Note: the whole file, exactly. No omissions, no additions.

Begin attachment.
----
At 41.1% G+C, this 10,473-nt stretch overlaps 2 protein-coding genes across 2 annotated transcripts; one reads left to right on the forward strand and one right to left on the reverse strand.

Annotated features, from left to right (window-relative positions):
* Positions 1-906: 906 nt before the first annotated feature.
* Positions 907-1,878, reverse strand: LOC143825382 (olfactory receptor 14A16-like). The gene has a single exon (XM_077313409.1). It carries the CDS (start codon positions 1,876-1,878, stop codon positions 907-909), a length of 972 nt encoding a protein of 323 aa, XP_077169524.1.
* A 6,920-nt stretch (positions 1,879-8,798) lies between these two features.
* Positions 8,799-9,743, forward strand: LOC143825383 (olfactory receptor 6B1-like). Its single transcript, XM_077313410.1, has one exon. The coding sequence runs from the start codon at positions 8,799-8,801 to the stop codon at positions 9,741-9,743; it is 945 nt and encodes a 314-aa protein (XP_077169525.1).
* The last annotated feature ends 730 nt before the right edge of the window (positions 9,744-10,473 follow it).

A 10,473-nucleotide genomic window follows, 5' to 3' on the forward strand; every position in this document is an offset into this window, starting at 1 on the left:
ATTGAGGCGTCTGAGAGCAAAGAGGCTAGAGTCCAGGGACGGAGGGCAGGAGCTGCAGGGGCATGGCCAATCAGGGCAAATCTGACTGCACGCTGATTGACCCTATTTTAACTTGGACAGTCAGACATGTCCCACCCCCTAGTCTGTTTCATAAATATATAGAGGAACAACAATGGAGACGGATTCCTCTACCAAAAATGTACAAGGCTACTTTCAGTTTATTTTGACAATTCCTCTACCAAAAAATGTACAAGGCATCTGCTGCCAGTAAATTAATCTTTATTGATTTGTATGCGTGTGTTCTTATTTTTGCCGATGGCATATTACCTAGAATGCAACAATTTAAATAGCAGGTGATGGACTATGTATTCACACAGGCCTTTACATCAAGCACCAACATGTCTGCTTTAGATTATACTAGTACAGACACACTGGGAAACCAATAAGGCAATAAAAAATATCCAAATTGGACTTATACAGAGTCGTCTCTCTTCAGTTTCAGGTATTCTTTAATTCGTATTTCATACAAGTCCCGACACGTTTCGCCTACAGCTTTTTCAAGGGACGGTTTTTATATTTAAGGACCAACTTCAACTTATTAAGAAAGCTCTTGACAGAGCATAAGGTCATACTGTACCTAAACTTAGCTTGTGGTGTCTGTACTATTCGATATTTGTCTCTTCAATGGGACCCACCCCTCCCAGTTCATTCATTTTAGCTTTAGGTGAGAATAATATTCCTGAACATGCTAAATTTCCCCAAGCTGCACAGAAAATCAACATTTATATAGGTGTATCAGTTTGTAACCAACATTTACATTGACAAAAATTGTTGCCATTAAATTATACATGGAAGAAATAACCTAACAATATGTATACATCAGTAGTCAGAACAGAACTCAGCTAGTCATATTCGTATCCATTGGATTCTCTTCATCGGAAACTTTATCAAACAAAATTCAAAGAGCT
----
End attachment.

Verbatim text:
At 41.1% G+C, this 10,473-nt stretch overlaps 2 protein-coding genes across 2 annotated transcripts; one reads left to right on the forward strand and one right to left on the reverse strand.

Annotated features, from left to right (window-relative positions):
* Positions 1-906: 906 nt before the first annotated feature.
* Positions 907-1,878, reverse strand: LOC143825382 (olfactory receptor 14A16-like). The gene has a single exon (XM_077313409.1). It carries the CDS (start codon positions 1,876-1,878, stop codon positions 907-909), a length of 972 nt encoding a protein of 323 aa, XP_077169524.1.
* A 6,920-nt stretch (positions 1,879-8,798) lies between these two features.
* Positions 8,799-9,743, forward strand: LOC143825383 (olfactory receptor 6B1-like). Its single transcript, XM_077313410.1, has one exon. The coding sequence runs from the start codon at positions 8,799-8,801 to the stop codon at positions 9,741-9,743; it is 945 nt and encodes a 314-aa protein (XP_077169525.1).
* The last annotated feature ends 730 nt before the right edge of the window (positions 9,744-10,473 follow it).

A 10,473-nucleotide genomic window follows, 5' to 3' on the forward strand; every position in this document is an offset into this window, starting at 1 on the left:
ATTGAGGCGTCTGAGAGCAAAGAGGCTAGAGTCCAGGGACGGAGGGCAGGAGCTGCAGGGGCATGGCCAATCAGGGCAAATCTGACTGCACGCTGATTGACCCTATTTTAACTTGGACAGTCAGACATGTCCCACCCCCTAGTCTGTTTCATAAATATATAGAGGAACAACAATGGAGACGGATTCCTCTACCAAAAATGTACAAGGCTACTTTCAGTTTATTTTGACAATTCCTCTACCAAAAAATGTACAAGGCATCTGCTGCCAGTAAATTAATCTTTATTGATTTGTATGCGTGTGTTCTTATTTTTGCCGATGGCATATTACCTAGAATGCAACAATTTAAATAGCAGGTGATGGACTATGTATTCACACAGGCCTTTACATCAAGCACCAACATGTCTGCTTTAGATTATACTAGTACAGACACACTGGGAAACCAATAAGGCAATAAAAAATATCCAAATTGGACTTATACAGAGTCGTCTCTCTTCAGTTTCAGGTATTCTTTAATTCGTATTTCATACAAGTCCCGACACGTTTCGCCTACAGCTTTTTCAAGGGACGGTTTTTATATTTAAGGACCAACTTCAACTTATTAAGAAAGCTCTTGACAGAGCATAAGGTCATACTGTACCTAAACTTAGCTTGTGGTGTCTGTACTATTCGATATTTGTCTCTTCAATGGGACCCACCCCTCCCAGTTCATTCATTTTAGCTTTAGGTGAGAATAATATTCCTGAACATGCTAAATTTCCCCAAGCTGCACAGAAAATCAACATTTATATAGGTGTATCAGTTTGTAACCAACATTTACATTGACAAAAATTGTTGCCATTAAATTATACATGGAAGAAATAACCTAACAATATGTATACATCAGTAGTCAGAACAGAACTCAGCTAGTCATATTCGTATCCATTGGATTCTCTTCATCGGAAACTTTATCAAACAAAATTCAAAGAGCT